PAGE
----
I hadn’t thought of it till now, but I wonder if this is the reason I luxuriate in dressing gowns now. Even my guests are treated to slipper socks and big fluffy bathrobes with hoods when they stay here, but since I left home, I have had one glamorous gown after another. When went to university, almost the first thing I bought myself was a man’s smoking robe from the 1930s, in black and copper leaf print with a big black collar. I felt like Noel Coward in it and wore it until it literally fell apart.

When I left my previous partner, a Kenzo bathrobe in deep red velour and towelling was one of the things I treated myself to in celebration.

Some years later, following the dictum that if you’re not rich, you’d better be handy, I made my first dressing gown, based on a kimono pattern. It was red paisley Viyella lined with the same fabric in green. Two layers thick, it was fantastically warm and did me for 10 years before I made another, this time cranking the glamour level up a notch with gold-embossed, hammered, multicolour floral rayon velvet, lined with gold satin and interlined with wool challis – my version of a Georgina Von Etzdorf.

Sadly, it is now this gown’s turn to fall apart, so I plan to reline it with towelling and call it a bathrobe (the old Kenzo bit the dust some years ago, as it was completely bald), and for the time being I’m wearing an old coat as a dressing gown. To tell the truth, it’s probably much more suited for this than it ever was as a coat – it’s a huge Jaegar wrap thing in bright saffron wool, trimmed with a black velvet shawl collar and deep cuffs, and lined with black satin (guess who used to earn a high salary?). It always gave me the feeling of venturing out in my housecoat and, at ankle length, was far too long to wear comfortably in the street, but as a dressing gown, it’s very Joan Crawford and surprisingly warm, though it might need interlining with polar fleece for winter.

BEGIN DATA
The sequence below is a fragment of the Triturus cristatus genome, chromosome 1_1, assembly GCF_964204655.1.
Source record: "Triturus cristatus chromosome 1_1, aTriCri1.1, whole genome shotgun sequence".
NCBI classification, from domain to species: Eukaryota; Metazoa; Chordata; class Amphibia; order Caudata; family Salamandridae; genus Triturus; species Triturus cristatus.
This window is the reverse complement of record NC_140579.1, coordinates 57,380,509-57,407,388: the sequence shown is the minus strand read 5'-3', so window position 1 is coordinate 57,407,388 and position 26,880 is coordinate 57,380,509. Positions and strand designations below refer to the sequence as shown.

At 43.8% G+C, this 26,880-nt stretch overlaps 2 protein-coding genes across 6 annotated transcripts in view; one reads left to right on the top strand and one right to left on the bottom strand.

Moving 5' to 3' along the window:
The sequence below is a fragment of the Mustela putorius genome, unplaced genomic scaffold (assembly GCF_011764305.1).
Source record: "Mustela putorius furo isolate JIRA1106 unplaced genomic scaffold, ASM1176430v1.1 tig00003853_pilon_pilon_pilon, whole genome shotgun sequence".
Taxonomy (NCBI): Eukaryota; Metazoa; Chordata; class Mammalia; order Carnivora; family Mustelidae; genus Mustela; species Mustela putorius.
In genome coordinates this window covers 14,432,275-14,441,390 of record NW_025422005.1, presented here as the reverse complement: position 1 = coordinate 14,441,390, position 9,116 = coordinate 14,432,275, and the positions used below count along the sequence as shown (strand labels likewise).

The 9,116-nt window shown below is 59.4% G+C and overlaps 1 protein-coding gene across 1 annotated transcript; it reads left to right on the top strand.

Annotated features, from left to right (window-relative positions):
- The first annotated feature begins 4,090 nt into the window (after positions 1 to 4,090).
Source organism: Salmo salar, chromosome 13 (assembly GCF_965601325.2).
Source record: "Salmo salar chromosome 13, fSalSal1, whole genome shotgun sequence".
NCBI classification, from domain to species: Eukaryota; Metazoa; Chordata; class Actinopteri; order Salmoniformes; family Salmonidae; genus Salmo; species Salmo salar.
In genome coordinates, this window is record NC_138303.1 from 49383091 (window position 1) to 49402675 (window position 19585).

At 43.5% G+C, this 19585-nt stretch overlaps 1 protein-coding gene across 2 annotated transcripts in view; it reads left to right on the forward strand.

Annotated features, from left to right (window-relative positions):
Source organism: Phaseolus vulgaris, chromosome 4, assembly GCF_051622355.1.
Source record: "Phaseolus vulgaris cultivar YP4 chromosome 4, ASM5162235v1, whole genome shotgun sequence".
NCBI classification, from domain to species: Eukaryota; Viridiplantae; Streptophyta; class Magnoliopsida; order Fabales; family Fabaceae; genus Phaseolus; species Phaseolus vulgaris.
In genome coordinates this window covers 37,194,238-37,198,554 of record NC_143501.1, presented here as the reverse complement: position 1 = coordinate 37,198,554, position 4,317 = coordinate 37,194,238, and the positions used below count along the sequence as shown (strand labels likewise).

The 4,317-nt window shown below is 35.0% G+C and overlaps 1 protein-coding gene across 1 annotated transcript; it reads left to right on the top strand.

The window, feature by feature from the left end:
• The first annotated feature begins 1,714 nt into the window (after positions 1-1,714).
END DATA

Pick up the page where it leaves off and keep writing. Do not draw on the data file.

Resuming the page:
But meanwhile my little sewist’s mind is working away with ideas, designing the perfect dressing gown in my head. Something 1930s-ish, with a small waist and a big bias skirt, a wrap front with buttons, bishop sleeves and knitted cuffs that don’t let the draught in. Deep pockets and a belt, and a wide shawl collar that I can flip and button shut. I have plans for the copper and purple flocked rayon velvet that’s hanging around in the sewing room. Or the deep green silk velvet from Liberty, as thick and plush as a pelt. Or the midnight blue rayon velvet sprinkled with glitter stars. Or the sinfully soft yellow, red and tartan pure cashmere, 72 inches wide, that I bought in a bolt from a shop closure and still can’t think what to do with. 

What did Chanel say about luxury? That it’s a necessity that begins where necessity ends? Mmn. Whatever I finally decide on, I have a feeling that this winter is going to see me very snuggly, thank you… 🙂